Pfeffer News


PETA: Stop Marking New Year’s Eve with a Possum Drop

Brasstown, NC

Public Radio East –  While New Yorkers might like to watch a ball drop on New Year’s Eve, some North
Carolinians prefer to drop pickles, acorns, and even opossums. But George Olsen reports PETA wants to put a halt to the practice

Click here to listen to the story on the linked web page.


As GOP Candidates Crowd IA, Huntsman Trawls NH

(Photo Credit: Gage Skidmore)

Pelham, NH

WBUR – With the Iowa caucuses just five days away, most of the Republican
presidential candidates were in Iowa Thursday — except for former
Utah Governor Jon Huntsman. Fred Thys reports he has New Hampshire pretty much to himself
this week, and his crowds are getting bigger.

Click here to listen to the story.

Guantánamo Radio Walks the Line Between Base and Cuba

(Photo Credit: The National Guard)

Guantanamo Bay, Cuba

WLRN – Radio Gitmo plays music all day and night, broadcasts public service announcements, and even has a call-in show. But the station also houses gift shop which makes hay of the thin line between the naval base and Cuban territory. Carol Rosenberg stopped by for some Gitmo swag.

Click here to listen to the story.


Solar Power in Your Home, Without the Panels

Colorado Springs, CO

KRCC – While Colorado boasts 300 days of sunshine, a lot of questions still
surround the harnessing of that sun for power. Andrea Chalfin
reports it’s not uncommon to see
homes or businesses throughout the state with solar panels strapped to
roofs, but one young entrepreneur says there’s
another way to channel the power of the sun.

Click here to listen to the story on the linked web page.


Climate Change Throws a Wrench in Forecasts

San Francisco, CA

KQED/QUEST – 2011 has been a record-breaking year for extreme weather events. There
were a dozen disasters nationwide that cost more than a billion dollars,
including floods and heat waves. Both the government and insurance
companies try to plan for these events by predicting the risk. But as Lauren Sommer reports,
climate change is making that tougher.

Click here to listen to the story on the linked web page.


Private Companies Stand to Benefit from Immigration Law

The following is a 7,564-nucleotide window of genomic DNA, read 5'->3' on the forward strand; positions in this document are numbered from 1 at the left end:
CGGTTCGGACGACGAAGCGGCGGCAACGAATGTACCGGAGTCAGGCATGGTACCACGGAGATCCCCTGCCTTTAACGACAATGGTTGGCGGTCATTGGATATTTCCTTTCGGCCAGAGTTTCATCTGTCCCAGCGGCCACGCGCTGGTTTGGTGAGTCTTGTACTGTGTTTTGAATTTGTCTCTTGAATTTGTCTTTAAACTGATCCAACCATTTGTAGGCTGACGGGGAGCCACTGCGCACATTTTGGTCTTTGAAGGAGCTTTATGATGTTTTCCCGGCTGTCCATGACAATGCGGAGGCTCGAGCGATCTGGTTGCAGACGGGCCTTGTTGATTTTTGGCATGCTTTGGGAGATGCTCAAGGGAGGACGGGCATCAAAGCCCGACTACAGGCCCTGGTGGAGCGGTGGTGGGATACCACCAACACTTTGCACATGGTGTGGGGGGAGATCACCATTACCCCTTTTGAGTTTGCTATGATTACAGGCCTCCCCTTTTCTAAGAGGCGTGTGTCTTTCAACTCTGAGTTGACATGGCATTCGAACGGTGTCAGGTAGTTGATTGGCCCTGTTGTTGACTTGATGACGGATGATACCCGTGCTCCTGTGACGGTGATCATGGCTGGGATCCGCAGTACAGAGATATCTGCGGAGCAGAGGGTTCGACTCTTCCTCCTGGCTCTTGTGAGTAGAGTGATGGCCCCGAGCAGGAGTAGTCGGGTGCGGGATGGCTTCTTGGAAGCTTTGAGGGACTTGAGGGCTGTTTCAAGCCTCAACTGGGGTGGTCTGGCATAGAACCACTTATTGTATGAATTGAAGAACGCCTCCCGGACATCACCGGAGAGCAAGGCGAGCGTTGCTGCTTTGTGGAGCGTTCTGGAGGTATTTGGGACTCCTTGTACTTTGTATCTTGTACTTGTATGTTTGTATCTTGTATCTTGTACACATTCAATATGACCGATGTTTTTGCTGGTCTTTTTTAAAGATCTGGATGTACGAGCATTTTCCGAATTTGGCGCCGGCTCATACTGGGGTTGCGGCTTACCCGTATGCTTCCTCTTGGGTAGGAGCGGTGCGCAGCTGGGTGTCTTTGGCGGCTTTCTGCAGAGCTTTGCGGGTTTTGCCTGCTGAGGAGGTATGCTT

Birmingham, AL

WBHM – Alabama farmers are wondering where they’ll find
workers for next year’s growing season. They say the state’s tough
immigration law has driven away much of the migrant labor they rely on.
One option is for farmers to hire foreign guest workers. And as Andrew Yeager reports, a number of private companies stand to benefit.

Click here to listen to the story on the linked web page.


NY Anti-Fracking Activists Put PA Town on the Map

Dimock, PA

StateImpact Pennsylvania – The little Pennsylvania town of Dimock has become the symbolic front
line of the fightover natural gas drilling. It’s known as
the place where people can set their tap water on fire. State regulators say that’s because drilling caused methane to leak
into water wells. Susan Phillips reports no matter which side of the drilling debate they’re
on, residents find their little hamlet can now be a tough place to live.

Click here to listen to the story.


In Farming State, Ag Takes a Backseat

Des Moines, IA

Harvest Public Media – Presidential politics are at full force in Iowa, as evidenced by the
wave of dueling TV ads and Republican candidate appearances at local
businesses and churches. But leading up to the state’s January 3 caucuses,
the contenders have been fairly silent on farm, food and fuel issues.  Kathleen Masterson reports that’s even with a looming farm bill yet to be written and federal
ethanol supports set to expire in several weeks.

Click here to listen to the story on the linked web page.


Town Recovers from Irene but Struggles to Modernize

Granville, VT

VPR – Granville was one of 13 communities that Tropical Storm Irene’s floodwaters
disconnected from the rest of the state in August. Since
then, the Addison County town has reconnected physically. But Kirk Carapezza reports the town still faces a gaping digital divide.

Click here to listen to the story.


Buffalo Market Booms

 Vermillion, SD

SDPB – It might not be the best year for stocks and bonds, but the buffalo market is booming right now.  Charles Michael Ray reports that success comes with growing pains for the industry.

Click here to listen to the story on the linked web page.


Canada Tempts College Students with Tuition Reciprocity